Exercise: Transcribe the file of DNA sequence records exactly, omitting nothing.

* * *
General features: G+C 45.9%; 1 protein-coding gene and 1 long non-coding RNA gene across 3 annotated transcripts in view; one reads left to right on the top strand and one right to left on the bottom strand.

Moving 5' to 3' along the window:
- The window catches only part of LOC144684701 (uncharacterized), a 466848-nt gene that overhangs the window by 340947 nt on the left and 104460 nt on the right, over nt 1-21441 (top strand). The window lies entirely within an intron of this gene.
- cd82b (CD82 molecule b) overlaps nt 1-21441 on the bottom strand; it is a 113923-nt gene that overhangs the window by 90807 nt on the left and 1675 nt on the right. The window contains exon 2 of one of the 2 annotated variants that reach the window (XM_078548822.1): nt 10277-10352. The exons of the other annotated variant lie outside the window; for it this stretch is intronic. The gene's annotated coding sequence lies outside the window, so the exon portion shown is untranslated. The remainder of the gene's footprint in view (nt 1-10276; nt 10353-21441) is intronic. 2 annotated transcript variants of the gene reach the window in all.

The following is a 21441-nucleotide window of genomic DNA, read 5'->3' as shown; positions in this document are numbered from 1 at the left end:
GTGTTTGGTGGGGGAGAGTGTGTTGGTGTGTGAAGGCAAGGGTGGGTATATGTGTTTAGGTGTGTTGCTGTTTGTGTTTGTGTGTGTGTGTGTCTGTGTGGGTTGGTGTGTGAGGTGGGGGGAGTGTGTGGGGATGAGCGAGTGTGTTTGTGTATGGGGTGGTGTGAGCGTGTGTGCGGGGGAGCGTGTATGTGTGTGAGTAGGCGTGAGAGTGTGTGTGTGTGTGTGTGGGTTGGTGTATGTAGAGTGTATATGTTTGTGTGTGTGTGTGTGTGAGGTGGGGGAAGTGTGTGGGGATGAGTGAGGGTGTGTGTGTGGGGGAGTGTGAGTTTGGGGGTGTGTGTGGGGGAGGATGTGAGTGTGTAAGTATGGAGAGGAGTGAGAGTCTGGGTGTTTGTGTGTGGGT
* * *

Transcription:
General features: G+C 45.9%; 1 protein-coding gene and 1 long non-coding RNA gene across 3 annotated transcripts in view; one reads left to right on the top strand and one right to left on the bottom strand.

Moving 5' to 3' along the window:
- The window catches only part of LOC144684701 (uncharacterized), a 466848-nt gene that overhangs the window by 340947 nt on the left and 104460 nt on the right, over nt 1-21441 (top strand). The window lies entirely within an intron of this gene.
- cd82b (CD82 molecule b) overlaps nt 1-21441 on the bottom strand; it is a 113923-nt gene that overhangs the window by 90807 nt on the left and 1675 nt on the right. The window contains exon 2 of one of the 2 annotated variants that reach the window (XM_078548822.1): nt 10277-10352. The exons of the other annotated variant lie outside the window; for it this stretch is intronic. The gene's annotated coding sequence lies outside the window, so the exon portion shown is untranslated. The remainder of the gene's footprint in view (nt 1-10276; nt 10353-21441) is intronic. 2 annotated transcript variants of the gene reach the window in all.

The following is a 21441-nucleotide window of genomic DNA, read 5'->3' as shown; positions in this document are numbered from 1 at the left end:
GTGTTTGGTGGGGGAGAGTGTGTTGGTGTGTGAAGGCAAGGGTGGGTATATGTGTTTAGGTGTGTTGCTGTTTGTGTTTGTGTGTGTGTGTGTCTGTGTGGGTTGGTGTGTGAGGTGGGGGGAGTGTGTGGGGATGAGCGAGTGTGTTTGTGTATGGGGTGGTGTGAGCGTGTGTGCGGGGGAGCGTGTATGTGTGTGAGTAGGCGTGAGAGTGTGTGTGTGTGTGTGTGGGTTGGTGTATGTAGAGTGTATATGTTTGTGTGTGTGTGTGTGTGAGGTGGGGGAAGTGTGTGGGGATGAGTGAGGGTGTGTGTGTGGGGGAGTGTGAGTTTGGGGGTGTGTGTGGGGGAGGATGTGAGTGTGTAAGTATGGAGAGGAGTGAGAGTCTGGGTGTTTGTGTGTGGGT